Public Health Announces Updated Guidance in Accordance with CDC Declaration

of Public Health Emergency

LOS ANGELES - The Los Angeles County Department of Public Health (Public Health) continues to take steps to prevent the spread of novel coronavirus. The health and wellbeing of the community remains Public Health's top priority. In LA County, as in counties across the U.S., the threat to the general public for contracting coronavirus remains low. 


Although LA County only has one confirmed case of novel coronavirus in a traveler from Wuhan, and there are only 11 additional cases diagnosed across the United States, there continues to be a significant increase in the number of people infected with this virus in China (over 17,000 cases as of today), and isolated evidence that there can be transmission from an asymptomatic person. As a result of the deteriorating situation in China, the U.S. Department of Health and Human Services declared a public health emergency to allow local, state, and federal officials to fully coordinate responses in partnership with public health departments, emergency management teams, airports, health care professionals, and first responders. Late Friday, the White House issued a set of new directives that include the following:

  • Restricting all foreign nationals who have traveled or been in China the last 14 days to enter the U.S. This order can be renewed by the President every 14 days. 
  • Requiring all U.S. citizens and their close family members returning from China to enter through one of eleven airports in the U.S. (including LAX), where they will be screened by U.S. Customs and Border Protection agents. If travelers are showing signs of respiratory illness, they will be sent for additional testing to a health care facility. Those that were in the Hubei Province at any time in the past 14 days will be quarantined at a secure location and monitored for illness for 14 days from their last exposure. Returning travelers from other places in China who have been in close contact with a confirmed case of novel coronavirus may also be subject to a quarantine for 14 days from last exposure. Returning travelers from all other parts of China who have not been in close contact with a confirmed case of novel coronavirus will be allowed to travel to their final destination where they will be monitored by their local public health department and asked to remain in their homes and avoid public places for 14 days from last exposure.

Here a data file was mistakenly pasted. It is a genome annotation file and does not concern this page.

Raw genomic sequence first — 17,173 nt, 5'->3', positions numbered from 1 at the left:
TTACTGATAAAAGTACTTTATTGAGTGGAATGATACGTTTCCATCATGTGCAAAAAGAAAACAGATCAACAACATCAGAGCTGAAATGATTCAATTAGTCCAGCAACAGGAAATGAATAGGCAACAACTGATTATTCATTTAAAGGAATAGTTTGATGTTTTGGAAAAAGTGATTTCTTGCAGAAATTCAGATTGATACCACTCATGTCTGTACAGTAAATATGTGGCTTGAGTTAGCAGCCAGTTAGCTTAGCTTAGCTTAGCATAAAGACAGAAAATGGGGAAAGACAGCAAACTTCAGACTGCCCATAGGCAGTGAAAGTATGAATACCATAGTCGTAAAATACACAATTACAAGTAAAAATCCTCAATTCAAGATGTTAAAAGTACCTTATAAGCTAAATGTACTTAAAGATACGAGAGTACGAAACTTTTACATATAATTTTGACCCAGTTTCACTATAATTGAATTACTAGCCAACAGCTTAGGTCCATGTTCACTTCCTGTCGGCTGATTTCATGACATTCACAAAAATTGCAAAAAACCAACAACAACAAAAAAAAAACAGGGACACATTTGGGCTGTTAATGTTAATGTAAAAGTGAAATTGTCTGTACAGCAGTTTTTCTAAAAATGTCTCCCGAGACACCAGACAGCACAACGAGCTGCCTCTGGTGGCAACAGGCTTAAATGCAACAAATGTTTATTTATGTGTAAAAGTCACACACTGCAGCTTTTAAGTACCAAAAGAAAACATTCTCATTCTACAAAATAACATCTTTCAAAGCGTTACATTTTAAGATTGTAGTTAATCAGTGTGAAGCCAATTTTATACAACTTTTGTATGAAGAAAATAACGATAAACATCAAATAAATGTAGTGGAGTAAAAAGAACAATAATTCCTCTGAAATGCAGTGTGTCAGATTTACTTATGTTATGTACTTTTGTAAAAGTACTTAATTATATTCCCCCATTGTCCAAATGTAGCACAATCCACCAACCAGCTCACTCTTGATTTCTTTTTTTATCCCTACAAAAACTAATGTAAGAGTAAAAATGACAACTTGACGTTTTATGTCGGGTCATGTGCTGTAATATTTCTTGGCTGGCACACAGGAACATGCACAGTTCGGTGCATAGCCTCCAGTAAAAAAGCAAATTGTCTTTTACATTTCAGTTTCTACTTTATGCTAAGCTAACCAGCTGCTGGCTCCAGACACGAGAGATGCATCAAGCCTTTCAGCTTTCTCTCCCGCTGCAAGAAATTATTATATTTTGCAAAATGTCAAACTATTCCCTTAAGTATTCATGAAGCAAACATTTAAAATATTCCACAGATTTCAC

In LA County, as in counties across the U.S., the threat to the general public for contracting novel coronavirus remains low. Public Health will be working with the state and federal government to implement the new directives to contain the virus and is taking the following actions:

  • Assisting the Centers for Disease Control and Prevention (CDC) with the safe transport of travelers arriving in LAX from China who need to be quarantined; such travelers will be isolated at the quarantine station at LAX and then safely transported to and quarantined at a military base in Riverside County where they will be monitored and supported by personnel at the base.
  • Updating and distributing guidance to local healthcare providers around screening and treating people with suspected cases of novel coronavirus.
  • Working with schools, colleges and universities to ensure compliance with new guidance from CDC that excludes newly arriving travelers from China from public settings, including schools, for 14 days from their last exposure.
  • Providing accurate information to community residents through multi-lingual communications using print, radio, tv and social media outlets as well as delivering packets of fact sheets about novel coronavirus to over 800 community-based organizations.
  • Establishing protocols for monitoring the health of U.S. citizens and their family members returning from China who are in LA County and need to remain in their homes for up to 14 days; this includes making sure they receive appropriate services and testing should they become ill within 14 days of last exposure.
  • Continued monitoring of all people identified as close contacts of any confirmed cases to assess health status, and, where appropriate, issue exclusion requirements in accordance with CDC directives.

Accurate information, including announcements of new cases in LA County, will always be distributed  by Public Health through official channels in the form of a press release and will also be available on the Public Health website and social media accounts @lapublichealth.


For more information about 2019 novel coronavirus (2019-nCoV), visit the Public Health website and the CDC website or call 2-1-1.


Los Angeles County Office of Education | 9300 Imperial Highway | Downey | CA | 90242






World Health Organization - Protect Others